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Local nonprofits close Sexual Assault Awareness Month with moving service

Together in partnership with local organizations and churches, the Family Crisis Council of Salisbury-Rowan closed April with a worship service at Hood Theological Seminary.

The service, called “Break the Silence,” was held in recognition of Sexual Assault Awareness Month, which takes place every April to increase awareness and prevention efforts around this pervasive problem. Participating organizations included Prevent Child Abuse Rowan, Triad Ladder of Hope, First United Church of Christ and Mission House.

Statistics surrounding sexual assault are staggering. Every two minutes, someone in the United States is sexually assaulted. In North Carolina, one in five women will be sexually assaulted at some point in her lifetime. Moreover, a rape occurs ever three hours and 52 minutes in our state.

Unfortunately, less than 10 percent of sexual assaults are ever reported to the police. Therein, 97 percent of rapists will never spend a day in jail.

Through “Break the Silence,” event coordinators sought to open up dialogue regarding this problem and its impact on victims. The focus seemed to be shifting blame away from those who have experienced abuse and instead learning how to listen and respond.

“Many of the women that call our shelter say they just want the abuse to stop,” said Renee Bradshaw, executive director of the Family Crisis Council, “so why do they stay?”

The reasons why women and men stay in abusive situations are as many as they are diverse. Some stay for financial support for their children, others for lack of alternative living arrangements. Victims can stay for love and loyalty of their abusive partners, or they may stay because they blame themselves for what’s happening.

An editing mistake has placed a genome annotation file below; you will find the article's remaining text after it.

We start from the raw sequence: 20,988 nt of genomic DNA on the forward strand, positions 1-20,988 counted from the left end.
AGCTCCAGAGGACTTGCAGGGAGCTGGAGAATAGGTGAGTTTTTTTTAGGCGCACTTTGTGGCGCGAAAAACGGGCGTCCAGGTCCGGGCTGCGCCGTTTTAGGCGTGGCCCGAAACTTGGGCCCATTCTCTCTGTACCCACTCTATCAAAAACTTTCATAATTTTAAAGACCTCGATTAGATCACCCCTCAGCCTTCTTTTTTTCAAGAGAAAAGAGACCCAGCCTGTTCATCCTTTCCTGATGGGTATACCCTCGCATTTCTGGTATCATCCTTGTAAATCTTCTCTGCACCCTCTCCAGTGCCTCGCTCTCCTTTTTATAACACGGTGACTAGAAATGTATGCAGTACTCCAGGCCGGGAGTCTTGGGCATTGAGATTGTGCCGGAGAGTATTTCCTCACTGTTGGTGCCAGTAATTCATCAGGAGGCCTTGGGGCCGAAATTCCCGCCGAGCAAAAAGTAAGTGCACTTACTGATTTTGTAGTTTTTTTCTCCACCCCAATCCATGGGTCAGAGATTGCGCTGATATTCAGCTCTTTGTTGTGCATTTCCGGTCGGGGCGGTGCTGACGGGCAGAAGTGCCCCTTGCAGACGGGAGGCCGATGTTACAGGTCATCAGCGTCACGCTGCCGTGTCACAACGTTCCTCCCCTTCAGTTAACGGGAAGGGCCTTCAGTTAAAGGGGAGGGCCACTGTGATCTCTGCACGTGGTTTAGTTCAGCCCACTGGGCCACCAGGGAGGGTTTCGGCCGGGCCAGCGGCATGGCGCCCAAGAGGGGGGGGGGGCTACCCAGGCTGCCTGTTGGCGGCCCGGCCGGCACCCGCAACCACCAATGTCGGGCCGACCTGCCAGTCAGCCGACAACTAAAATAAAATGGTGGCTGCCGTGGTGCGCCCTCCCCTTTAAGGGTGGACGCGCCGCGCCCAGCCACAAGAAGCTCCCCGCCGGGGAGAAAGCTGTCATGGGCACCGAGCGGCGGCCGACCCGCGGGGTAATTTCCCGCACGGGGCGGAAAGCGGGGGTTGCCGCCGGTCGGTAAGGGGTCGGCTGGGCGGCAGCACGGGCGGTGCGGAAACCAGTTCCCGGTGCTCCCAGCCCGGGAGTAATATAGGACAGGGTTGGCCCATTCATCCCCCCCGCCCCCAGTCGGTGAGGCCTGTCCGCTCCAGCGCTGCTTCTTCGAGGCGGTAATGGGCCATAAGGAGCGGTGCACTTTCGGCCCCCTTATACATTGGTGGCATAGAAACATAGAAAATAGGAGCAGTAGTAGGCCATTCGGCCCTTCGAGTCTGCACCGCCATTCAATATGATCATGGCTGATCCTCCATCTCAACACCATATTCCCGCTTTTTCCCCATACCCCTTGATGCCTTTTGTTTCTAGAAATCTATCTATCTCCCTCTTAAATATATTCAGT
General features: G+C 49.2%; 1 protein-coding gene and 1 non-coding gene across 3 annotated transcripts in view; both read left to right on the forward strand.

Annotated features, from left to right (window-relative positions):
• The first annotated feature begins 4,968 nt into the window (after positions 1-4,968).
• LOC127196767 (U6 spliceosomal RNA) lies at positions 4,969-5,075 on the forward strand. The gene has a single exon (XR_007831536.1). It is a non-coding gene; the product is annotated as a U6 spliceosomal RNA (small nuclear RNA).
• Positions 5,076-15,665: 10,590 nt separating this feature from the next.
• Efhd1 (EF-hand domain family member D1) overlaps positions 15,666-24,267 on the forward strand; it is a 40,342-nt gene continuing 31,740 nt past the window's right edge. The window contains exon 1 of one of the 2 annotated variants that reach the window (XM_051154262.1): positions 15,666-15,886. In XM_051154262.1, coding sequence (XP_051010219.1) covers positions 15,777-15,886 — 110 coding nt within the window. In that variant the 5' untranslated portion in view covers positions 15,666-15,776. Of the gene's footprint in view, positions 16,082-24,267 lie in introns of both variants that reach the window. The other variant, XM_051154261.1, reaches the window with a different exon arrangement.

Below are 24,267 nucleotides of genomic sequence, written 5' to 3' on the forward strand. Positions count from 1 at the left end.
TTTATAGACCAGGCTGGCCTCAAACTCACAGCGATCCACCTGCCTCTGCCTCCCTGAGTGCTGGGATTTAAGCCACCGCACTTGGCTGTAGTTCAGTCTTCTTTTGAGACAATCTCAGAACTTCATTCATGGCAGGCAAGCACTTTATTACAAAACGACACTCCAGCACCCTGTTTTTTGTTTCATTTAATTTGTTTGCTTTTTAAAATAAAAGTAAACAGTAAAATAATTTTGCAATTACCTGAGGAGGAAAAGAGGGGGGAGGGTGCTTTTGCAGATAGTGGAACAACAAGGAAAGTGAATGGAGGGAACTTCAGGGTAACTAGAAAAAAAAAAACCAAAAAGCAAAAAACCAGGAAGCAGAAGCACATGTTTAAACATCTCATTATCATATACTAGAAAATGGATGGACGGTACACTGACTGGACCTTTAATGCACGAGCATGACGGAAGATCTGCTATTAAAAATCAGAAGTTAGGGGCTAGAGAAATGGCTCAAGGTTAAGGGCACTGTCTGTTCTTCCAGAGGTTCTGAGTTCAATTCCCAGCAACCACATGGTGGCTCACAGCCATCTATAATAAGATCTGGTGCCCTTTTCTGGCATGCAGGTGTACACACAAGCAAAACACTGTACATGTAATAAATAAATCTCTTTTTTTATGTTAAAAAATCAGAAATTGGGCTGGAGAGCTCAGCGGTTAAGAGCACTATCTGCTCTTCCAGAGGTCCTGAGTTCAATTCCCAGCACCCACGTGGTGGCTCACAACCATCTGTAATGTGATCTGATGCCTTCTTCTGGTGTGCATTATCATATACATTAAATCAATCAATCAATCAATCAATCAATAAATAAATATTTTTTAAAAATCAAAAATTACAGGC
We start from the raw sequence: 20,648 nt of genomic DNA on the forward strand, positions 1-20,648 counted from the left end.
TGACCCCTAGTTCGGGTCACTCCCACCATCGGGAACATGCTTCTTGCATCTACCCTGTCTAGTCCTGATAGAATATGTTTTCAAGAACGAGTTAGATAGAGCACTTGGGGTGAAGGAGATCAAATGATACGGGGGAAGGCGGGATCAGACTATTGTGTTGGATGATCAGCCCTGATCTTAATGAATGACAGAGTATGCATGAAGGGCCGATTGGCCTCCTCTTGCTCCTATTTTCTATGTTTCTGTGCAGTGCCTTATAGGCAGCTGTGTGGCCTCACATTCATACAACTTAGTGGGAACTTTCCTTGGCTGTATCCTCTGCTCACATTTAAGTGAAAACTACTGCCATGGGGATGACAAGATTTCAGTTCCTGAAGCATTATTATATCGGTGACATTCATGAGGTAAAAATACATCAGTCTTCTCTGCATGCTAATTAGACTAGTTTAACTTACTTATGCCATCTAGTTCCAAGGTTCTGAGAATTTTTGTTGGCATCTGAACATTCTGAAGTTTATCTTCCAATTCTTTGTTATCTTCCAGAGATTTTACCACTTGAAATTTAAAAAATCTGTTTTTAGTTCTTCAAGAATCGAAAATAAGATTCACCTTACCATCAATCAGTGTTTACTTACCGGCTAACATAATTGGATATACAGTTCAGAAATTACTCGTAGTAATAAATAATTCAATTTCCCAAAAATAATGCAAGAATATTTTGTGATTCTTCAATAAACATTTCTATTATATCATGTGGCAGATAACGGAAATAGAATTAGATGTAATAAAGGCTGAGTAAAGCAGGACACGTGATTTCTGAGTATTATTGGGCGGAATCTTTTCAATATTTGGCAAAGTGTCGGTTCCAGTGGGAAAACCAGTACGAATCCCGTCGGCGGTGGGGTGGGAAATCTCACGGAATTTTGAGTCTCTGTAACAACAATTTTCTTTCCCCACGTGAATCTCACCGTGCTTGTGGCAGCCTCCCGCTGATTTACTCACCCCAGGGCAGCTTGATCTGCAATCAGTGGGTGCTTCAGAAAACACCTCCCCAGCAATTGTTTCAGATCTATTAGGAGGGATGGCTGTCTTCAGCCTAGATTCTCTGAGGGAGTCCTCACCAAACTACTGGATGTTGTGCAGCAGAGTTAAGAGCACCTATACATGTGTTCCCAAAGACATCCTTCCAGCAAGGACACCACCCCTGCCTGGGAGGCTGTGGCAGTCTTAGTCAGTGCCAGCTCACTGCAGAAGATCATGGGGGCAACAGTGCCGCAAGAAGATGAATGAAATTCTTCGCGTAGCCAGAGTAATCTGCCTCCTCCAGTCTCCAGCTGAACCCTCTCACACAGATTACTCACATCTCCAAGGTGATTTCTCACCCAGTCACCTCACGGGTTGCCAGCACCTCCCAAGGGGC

“Abuse is not about reasons,” Bradshaw said. “It’s about power. It’s about control of your partner, and it works.”

In a worship service that included hymns led by Catawba College’s Casey Rae, litany and art composed by Dr. Mary Love, stories from survivors and a sermon by Rev. Carol Hallman, “Break the Silence” informed audience members that healing for those affected can happen.

Representative of this healing was Katy Temple, sexual assault program manager with the Crisis Council. At 25 years old and two years into her now 25-year sobriety, Temple was raped by a stranger in her own home.

“The sobriety part is important, because rapists and pimps are predators and they prey on people that have weaknesses,” Temple said. “At two years of sobriety I still had lots of guilt. I still had lots of shame.”

Temple noted that this tendency to prey on the weak leaves many with self-esteem issues vulnerable.

In the midst of assault, the brain naturally triggers one of three responses: fight, flight or freeze. For the unsuspecting victim, this response is involuntary and uncontrollable. Temple, like many, froze.

“I was woken with a hand on my arm and a knife at my throat and the words ‘do what I say, or you will die,’ ” she said. “At that moment, I was rendered completely powerless.”

Temple’s harrowing experience would take her years to overcome, with emotional and physical trials abounding. A stray touch could send her in to fits, and playing games like hide-and-seek with her two children would trigger residual panic from her experience.

Years after her trauma and well into her recovery, Temple experienced further turmoil as her attacker was identified and later convicted. The resulting job loss from her emotional distress would give her the opportunity to fully heal and, later, use her experience to help others in a similar situation.

As a sexual assault program manager, Temple now educates people on the importance of reporting these crimes and going to the hospital. She even heads a hospital response team, a group of trained volunteers that will accompany and empower victims through the testing and reporting process.

“I’ll tell you this, I was a rape victim,” Temple said, “but going to the ER and getting a kit done and taking a report out, that is how I started the road to being a survivor.”

The Family Crisis Council is a proud partner of United Way, and all services are offered free of charge. If you or someone you know has experienced assault, call the council’s 24-hour crisis line at 704-636-4718.

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